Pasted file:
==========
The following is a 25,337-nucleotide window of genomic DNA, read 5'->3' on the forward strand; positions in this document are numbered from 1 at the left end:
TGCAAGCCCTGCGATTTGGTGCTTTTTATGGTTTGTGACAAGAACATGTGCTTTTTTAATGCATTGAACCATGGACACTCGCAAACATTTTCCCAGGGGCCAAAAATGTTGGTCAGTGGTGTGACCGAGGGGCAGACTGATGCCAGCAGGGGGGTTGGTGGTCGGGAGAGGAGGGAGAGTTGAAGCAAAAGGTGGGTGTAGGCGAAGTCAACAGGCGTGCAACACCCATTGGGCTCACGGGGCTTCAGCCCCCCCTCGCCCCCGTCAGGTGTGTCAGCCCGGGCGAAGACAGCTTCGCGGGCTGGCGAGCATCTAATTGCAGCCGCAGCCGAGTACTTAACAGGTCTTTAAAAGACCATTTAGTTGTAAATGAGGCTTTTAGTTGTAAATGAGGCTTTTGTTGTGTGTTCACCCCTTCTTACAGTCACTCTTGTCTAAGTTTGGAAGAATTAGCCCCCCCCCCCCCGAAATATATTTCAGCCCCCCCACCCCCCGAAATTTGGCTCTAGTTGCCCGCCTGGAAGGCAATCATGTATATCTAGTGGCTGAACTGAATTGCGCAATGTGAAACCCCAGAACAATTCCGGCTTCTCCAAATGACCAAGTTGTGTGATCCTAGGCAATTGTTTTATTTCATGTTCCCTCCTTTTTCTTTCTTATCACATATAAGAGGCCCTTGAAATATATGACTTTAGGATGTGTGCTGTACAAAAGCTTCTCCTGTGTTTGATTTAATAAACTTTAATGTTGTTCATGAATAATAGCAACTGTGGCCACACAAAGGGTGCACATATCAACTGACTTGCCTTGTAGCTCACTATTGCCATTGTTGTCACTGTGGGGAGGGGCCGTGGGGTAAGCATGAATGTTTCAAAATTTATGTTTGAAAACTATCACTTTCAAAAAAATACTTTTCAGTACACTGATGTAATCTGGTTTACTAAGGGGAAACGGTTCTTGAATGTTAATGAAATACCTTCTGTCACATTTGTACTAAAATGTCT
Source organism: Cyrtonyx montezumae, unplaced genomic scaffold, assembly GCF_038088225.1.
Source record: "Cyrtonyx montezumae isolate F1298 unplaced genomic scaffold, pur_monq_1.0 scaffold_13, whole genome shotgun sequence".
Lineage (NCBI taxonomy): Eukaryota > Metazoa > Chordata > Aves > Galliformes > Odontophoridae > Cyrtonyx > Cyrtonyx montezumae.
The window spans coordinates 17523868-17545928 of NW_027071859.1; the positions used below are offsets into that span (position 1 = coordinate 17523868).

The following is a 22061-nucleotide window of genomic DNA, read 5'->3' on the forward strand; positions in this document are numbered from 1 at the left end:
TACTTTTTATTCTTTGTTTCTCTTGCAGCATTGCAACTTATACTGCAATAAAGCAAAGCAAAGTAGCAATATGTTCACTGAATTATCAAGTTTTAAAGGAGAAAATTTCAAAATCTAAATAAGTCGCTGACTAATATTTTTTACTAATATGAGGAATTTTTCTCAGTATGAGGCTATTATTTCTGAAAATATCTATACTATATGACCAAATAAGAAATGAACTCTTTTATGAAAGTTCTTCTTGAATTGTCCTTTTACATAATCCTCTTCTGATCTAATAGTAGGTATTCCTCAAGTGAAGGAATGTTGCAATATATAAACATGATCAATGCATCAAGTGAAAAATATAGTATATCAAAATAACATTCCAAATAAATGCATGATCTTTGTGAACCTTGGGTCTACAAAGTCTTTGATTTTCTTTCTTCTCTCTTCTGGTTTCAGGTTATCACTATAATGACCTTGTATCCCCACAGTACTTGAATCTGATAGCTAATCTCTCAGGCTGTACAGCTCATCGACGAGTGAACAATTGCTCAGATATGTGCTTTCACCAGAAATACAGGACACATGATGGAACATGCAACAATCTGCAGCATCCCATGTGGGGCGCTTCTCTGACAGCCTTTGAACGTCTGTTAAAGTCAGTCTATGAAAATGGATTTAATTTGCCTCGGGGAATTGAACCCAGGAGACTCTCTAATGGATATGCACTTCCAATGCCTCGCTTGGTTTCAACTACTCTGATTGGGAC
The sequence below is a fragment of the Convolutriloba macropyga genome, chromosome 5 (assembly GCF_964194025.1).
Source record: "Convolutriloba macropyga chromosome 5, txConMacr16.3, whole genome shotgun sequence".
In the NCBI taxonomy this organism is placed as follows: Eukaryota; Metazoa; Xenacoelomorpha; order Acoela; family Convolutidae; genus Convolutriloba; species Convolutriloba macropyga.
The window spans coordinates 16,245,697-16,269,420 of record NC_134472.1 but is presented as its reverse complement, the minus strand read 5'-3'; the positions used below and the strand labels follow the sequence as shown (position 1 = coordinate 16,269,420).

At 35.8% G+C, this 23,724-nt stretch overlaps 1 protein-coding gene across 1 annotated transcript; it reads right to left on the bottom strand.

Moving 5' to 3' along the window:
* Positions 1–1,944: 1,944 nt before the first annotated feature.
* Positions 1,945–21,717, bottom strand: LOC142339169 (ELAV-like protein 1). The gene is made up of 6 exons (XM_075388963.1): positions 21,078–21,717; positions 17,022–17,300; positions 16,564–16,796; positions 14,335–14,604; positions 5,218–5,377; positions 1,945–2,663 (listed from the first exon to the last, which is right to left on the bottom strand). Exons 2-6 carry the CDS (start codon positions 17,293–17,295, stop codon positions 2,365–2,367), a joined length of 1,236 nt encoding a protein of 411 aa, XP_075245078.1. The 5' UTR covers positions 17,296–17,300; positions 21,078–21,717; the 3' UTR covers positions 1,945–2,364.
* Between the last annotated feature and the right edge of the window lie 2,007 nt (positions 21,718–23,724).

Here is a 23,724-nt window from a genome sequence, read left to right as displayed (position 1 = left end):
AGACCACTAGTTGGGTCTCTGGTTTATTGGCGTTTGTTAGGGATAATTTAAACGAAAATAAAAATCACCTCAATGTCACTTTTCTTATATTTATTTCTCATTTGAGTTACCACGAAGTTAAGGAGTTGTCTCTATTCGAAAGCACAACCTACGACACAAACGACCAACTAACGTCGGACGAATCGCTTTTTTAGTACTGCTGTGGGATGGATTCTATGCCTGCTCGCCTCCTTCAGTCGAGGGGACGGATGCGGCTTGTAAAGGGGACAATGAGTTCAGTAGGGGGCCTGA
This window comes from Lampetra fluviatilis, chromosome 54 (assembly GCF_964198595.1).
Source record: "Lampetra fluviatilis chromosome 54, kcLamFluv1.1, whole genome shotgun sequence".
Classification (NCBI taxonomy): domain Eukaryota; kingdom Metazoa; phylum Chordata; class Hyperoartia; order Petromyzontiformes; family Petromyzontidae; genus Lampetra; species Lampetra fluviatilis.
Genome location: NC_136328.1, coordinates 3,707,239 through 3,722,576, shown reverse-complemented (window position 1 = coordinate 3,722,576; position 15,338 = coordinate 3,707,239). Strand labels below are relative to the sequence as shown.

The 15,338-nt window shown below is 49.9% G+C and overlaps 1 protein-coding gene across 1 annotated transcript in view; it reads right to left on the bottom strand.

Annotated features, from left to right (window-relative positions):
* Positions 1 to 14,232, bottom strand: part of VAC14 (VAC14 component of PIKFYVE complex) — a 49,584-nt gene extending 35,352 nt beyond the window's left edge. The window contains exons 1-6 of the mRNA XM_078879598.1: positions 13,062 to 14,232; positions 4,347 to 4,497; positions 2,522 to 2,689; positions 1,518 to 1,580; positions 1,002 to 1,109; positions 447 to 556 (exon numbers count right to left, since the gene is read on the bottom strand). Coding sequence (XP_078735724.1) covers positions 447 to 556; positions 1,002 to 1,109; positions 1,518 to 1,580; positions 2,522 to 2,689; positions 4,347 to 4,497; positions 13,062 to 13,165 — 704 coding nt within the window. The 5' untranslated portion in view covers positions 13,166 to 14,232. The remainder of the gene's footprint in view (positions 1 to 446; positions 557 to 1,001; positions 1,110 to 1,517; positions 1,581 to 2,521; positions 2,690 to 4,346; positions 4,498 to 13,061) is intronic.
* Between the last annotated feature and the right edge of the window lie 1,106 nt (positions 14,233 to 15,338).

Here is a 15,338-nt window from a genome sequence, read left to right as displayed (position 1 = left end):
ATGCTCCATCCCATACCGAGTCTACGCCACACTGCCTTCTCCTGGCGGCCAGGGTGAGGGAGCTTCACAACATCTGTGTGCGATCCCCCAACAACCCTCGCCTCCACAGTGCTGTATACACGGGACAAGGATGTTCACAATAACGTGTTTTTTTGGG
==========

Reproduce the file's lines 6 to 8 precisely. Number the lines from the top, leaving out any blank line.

The window spans coordinates 17523868-17545928 of NW_027071859.1; the positions used below are offsets into that span (position 1 = coordinate 17523868).

The following is a 22061-nucleotide window of genomic DNA, read 5'->3' on the forward strand; positions in this document are numbered from 1 at the left end:
TACTTTTTATTCTTTGTTTCTCTTGCAGCATTGCAACTTATACTGCAATAAAGCAAAGCAAAGTAGCAATATGTTCACTGAATTATCAAGTTTTAAAGGAGAAAATTTCAAAATCTAAATAAGTCGCTGACTAATATTTTTTACTAATATGAGGAATTTTTCTCAGTATGAGGCTATTATTTCTGAAAATATCTATACTATATGACCAAATAAGAAATGAACTCTTTTATGAAAGTTCTTCTTGAATTGTCCTTTTACATAATCCTCTTCTGATCTAATAGTAGGTATTCCTCAAGTGAAGGAATGTTGCAATATATAAACATGATCAATGCATCAAGTGAAAAATATAGTATATCAAAATAACATTCCAAATAAATGCATGATCTTTGTGAACCTTGGGTCTACAAAGTCTTTGATTTTCTTTCTTCTCTCTTCTGGTTTCAGGTTATCACTATAATGACCTTGTATCCCCACAGTACTTGAATCTGATAGCTAATCTCTCAGGCTGTACAGCTCATCGACGAGTGAACAATTGCTCAGATATGTGCTTTCACCAGAAATACAGGACACATGATGGAACATGCAACAATCTGCAGCATCCCATGTGGGGCGCTTCTCTGACAGCCTTTGAACGTCTGTTAAAGTCAGTCTATGAAAATGGATTTAATTTGCCTCGGGGAATTGAACCCAGGAGACTCTCTAATGGATATGCACTTCCAATGCCTCGCTTGGTTTCAACTACTCTGATTGGGAC